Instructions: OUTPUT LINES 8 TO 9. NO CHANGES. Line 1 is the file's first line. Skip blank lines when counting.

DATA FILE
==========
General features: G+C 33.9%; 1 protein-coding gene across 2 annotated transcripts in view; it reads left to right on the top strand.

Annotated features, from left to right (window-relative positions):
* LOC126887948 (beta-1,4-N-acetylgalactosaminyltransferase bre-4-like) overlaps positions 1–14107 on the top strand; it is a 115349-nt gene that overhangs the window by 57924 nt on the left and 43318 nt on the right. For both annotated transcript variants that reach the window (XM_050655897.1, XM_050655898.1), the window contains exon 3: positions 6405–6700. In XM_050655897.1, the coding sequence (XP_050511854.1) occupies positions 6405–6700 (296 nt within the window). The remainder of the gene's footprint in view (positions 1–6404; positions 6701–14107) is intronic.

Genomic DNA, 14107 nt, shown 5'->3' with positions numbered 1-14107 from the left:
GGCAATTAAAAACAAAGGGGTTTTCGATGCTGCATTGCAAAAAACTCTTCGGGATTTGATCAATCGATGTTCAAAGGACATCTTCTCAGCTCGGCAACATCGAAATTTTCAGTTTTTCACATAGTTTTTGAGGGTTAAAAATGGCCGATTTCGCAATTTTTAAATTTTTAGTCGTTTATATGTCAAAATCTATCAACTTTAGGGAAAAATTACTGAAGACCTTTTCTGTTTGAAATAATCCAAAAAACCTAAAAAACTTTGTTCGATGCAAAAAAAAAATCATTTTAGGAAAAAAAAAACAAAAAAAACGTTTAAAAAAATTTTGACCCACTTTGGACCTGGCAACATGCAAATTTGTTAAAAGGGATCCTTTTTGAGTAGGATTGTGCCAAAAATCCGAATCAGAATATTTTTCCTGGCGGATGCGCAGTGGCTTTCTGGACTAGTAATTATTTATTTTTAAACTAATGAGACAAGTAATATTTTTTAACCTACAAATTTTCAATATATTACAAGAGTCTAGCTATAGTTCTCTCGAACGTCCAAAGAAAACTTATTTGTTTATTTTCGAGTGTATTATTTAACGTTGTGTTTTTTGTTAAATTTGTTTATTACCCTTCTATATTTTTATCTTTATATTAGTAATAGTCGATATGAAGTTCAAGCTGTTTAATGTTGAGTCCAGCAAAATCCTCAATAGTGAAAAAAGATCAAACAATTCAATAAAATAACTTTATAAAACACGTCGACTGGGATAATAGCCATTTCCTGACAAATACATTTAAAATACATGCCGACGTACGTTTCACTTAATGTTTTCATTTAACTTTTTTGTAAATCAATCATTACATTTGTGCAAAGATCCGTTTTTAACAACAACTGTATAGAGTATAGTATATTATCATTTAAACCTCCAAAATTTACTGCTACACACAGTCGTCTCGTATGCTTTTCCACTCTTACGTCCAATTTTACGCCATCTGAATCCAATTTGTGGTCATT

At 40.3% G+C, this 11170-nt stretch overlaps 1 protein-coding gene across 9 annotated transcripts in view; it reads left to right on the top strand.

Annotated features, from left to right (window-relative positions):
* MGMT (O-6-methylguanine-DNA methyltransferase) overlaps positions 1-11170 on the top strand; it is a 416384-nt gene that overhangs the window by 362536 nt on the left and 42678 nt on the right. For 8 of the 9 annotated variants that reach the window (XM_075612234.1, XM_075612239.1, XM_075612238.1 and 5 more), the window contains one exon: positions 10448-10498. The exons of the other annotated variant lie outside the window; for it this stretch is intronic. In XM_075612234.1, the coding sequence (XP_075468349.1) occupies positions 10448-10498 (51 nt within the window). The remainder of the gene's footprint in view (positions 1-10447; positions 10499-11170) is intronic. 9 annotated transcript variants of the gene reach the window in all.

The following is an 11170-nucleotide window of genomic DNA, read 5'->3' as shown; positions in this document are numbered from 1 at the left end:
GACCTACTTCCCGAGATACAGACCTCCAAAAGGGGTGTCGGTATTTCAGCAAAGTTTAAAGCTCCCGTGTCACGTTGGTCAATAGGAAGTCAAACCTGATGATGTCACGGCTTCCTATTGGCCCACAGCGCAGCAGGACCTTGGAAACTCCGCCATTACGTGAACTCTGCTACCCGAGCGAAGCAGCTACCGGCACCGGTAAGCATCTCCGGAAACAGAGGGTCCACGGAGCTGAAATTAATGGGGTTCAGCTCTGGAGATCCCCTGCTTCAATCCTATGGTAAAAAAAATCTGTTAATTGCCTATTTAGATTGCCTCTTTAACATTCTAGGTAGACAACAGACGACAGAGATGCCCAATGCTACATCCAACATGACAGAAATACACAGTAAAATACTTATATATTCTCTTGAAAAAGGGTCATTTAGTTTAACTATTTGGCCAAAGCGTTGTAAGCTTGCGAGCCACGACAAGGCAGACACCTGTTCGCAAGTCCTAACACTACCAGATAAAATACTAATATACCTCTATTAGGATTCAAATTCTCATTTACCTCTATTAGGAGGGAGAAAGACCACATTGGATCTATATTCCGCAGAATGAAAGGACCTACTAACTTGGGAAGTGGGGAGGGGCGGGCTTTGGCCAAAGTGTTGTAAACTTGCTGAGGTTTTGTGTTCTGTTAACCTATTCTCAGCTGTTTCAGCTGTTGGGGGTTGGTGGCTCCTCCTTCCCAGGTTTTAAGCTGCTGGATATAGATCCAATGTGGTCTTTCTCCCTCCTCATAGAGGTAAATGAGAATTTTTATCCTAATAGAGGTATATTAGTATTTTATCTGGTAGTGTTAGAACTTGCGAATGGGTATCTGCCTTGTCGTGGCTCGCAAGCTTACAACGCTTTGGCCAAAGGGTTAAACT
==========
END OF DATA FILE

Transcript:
* MGMT (O-6-methylguanine-DNA methyltransferase) overlaps positions 1-11170 on the top strand; it is a 416384-nt gene that overhangs the window by 362536 nt on the left and 42678 nt on the right. For 8 of the 9 annotated variants that reach the window (XM_075612234.1, XM_075612239.1, XM_075612238.1 and 5 more), the window contains one exon: positions 10448-10498. The exons of the other annotated variant lie outside the window; for it this stretch is intronic. In XM_075612234.1, the coding sequence (XP_075468349.1) occupies positions 10448-10498 (51 nt within the window). The remainder of the gene's footprint in view (positions 1-10447; positions 10499-11170) is intronic. 9 annotated transcript variants of the gene reach the window in all.

The following is an 11170-nucleotide window of genomic DNA, read 5'->3' as shown; positions in this document are numbered from 1 at the left end: